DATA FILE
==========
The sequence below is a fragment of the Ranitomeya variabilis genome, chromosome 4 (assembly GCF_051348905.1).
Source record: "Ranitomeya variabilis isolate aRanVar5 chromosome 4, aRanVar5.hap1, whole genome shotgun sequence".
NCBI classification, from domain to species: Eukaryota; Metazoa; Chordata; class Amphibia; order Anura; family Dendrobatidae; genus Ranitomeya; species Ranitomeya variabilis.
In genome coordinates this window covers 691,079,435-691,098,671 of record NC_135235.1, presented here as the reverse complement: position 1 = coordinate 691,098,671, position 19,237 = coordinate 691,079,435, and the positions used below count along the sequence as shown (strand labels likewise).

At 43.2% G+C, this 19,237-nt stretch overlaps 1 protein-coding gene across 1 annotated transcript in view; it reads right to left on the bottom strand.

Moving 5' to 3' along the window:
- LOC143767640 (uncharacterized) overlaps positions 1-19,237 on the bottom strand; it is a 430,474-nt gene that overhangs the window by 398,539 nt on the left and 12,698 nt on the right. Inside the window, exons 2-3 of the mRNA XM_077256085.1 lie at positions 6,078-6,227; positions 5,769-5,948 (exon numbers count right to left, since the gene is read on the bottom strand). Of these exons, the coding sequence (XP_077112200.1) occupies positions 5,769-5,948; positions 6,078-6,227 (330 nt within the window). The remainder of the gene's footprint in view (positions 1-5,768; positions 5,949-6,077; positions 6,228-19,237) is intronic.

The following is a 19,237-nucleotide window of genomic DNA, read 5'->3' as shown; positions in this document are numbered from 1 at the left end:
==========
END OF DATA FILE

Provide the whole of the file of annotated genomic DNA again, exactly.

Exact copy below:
The sequence below is a fragment of the Ranitomeya variabilis genome, chromosome 4 (assembly GCF_051348905.1).
Source record: "Ranitomeya variabilis isolate aRanVar5 chromosome 4, aRanVar5.hap1, whole genome shotgun sequence".
NCBI classification, from domain to species: Eukaryota; Metazoa; Chordata; class Amphibia; order Anura; family Dendrobatidae; genus Ranitomeya; species Ranitomeya variabilis.
In genome coordinates this window covers 691,079,435-691,098,671 of record NC_135235.1, presented here as the reverse complement: position 1 = coordinate 691,098,671, position 19,237 = coordinate 691,079,435, and the positions used below count along the sequence as shown (strand labels likewise).

At 43.2% G+C, this 19,237-nt stretch overlaps 1 protein-coding gene across 1 annotated transcript in view; it reads right to left on the bottom strand.

Moving 5' to 3' along the window:
- LOC143767640 (uncharacterized) overlaps positions 1-19,237 on the bottom strand; it is a 430,474-nt gene that overhangs the window by 398,539 nt on the left and 12,698 nt on the right. Inside the window, exons 2-3 of the mRNA XM_077256085.1 lie at positions 6,078-6,227; positions 5,769-5,948 (exon numbers count right to left, since the gene is read on the bottom strand). Of these exons, the coding sequence (XP_077112200.1) occupies positions 5,769-5,948; positions 6,078-6,227 (330 nt within the window). The remainder of the gene's footprint in view (positions 1-5,768; positions 5,949-6,077; positions 6,228-19,237) is intronic.

The following is a 19,237-nucleotide window of genomic DNA, read 5'->3' as shown; positions in this document are numbered from 1 at the left end: